Home > Connectivity, GPU, Graphics Cards, Hard Drive, Processors, RAM, Video Cards, Workstations > Buying a New CAD Workstation? Know Your Software System Requirements

Buying a New CAD Workstation? Know Your Software System Requirements

Where do you begin your quest for the right workstation? This particular hardware search should start with your software.

Let’s be real: Nobody relies on just one application over the course of a day. We’re all bouncing between disparate tasks and windows. But for the majority of CAD professionals, there is one application — or maybe a couple — that consumes the bulk of your hours at the desk. What’s the app that dominates your day? Got it? Now hit the web site of the software developer and find the minimum and recommended system requirements for your killer app. AutoCAD users can find this information at http://usa.autodesk.com/autocad/system-requirements.

Minimum is the Starting Point Only

In most cases, an application’s minimum requirements set an extremely low standard, as the software vendors begrudgingly must address the least common denominator of the installed base. We don’t recommend you follow these guidelines, but it’s worth making a note of the minimum graphics, system memory and CPU requirements. On the other hand, it’s highly likely that any new workstation on the market today will meet or exceed these numbers.

Certified Hardware

More interesting is the list of recommended or certified hardware. For SolidWorks, Dassault Systèmes (as of this writing) specifies a minimum of 1 GB RAM, but suggests 6 GB. Well, if you go with 1 GB, you’ll be sorry — even 6 GB isn’t necessarily the best choice, depending on your budget, and especially given the incredible amount of gigabytes/dollar that can be had today.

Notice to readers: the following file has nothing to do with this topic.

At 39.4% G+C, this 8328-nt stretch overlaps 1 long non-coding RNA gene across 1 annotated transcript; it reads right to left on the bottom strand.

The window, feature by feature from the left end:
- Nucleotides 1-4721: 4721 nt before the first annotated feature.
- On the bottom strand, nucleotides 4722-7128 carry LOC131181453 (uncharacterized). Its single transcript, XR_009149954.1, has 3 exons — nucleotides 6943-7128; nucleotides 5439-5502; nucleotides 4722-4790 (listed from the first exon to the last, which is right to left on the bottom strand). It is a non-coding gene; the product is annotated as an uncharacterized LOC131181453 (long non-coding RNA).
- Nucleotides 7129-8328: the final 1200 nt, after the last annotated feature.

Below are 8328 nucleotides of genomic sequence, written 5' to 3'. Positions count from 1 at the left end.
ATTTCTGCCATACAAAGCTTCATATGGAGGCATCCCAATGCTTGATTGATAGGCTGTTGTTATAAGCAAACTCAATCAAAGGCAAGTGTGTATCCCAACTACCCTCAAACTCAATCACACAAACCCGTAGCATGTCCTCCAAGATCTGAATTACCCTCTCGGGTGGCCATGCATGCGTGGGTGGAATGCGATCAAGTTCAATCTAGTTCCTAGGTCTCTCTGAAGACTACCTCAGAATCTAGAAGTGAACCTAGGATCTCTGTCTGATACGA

Similarly, Autodesk isn’t going to stop you from running a PC gamer graphics card, but the company will tell you which cards are optimized for performance and built for reliability when it comes to supporting AutoCAD or Autodesk Inventor.

Increasingly, the only CAD-certified graphics cards are professional-brand NVIDIA Quadro and AMD FirePro. That’s because software developers have consistently seen the fewest bugs and problems with cards that, like the system overall, have been exhaustively tested and tuned for professional workstation applications. In fact, the major CAD software developers will help you address issues related to running a Quadro or FirePro card, but they dedicate no support cycles to fixing bugs on consumer-class hardware.

Author: Alex Herrera

  1. No Snappy Alias
    August 31, 2012 at 12:24 am

    Kind of a Catch-22 with Autodesk Inventor. The hardware options support, and even seem to recommend, using DirectX mode. But their site doesn’t show that they support or certify any DirectX cards – only Open GL. I’d really like to stick a GTX 680 in my next workstation, but I’m concerned about being stuck with it for 3 years.

  2. November 16, 2012 at 6:31 am

    Thank you for the wonderful info. Nice post….

    CAD Services

  3. November 21, 2014 at 5:13 am

    Students have been known to spend thousands upon thousands of dollars at
    schools and universities to be able to do it,
    but that is not necessary. It is true that the majority of Windows users
    have one time or another been visited by the ‘blue
    screen of death’ or BSOD as it is known. Another option is to transfer the sensitive files to a backup location such as a usb key and securely delete the original.

  1. September 19, 2012 at 6:36 pm

Leave a Reply

Fill in your details below or click an icon to log in:

WordPress.com Logo

You are commenting using your WordPress.com account. Log Out /  Change )

Facebook photo

You are commenting using your Facebook account. Log Out /  Change )

Connecting to %s

%d bloggers like this: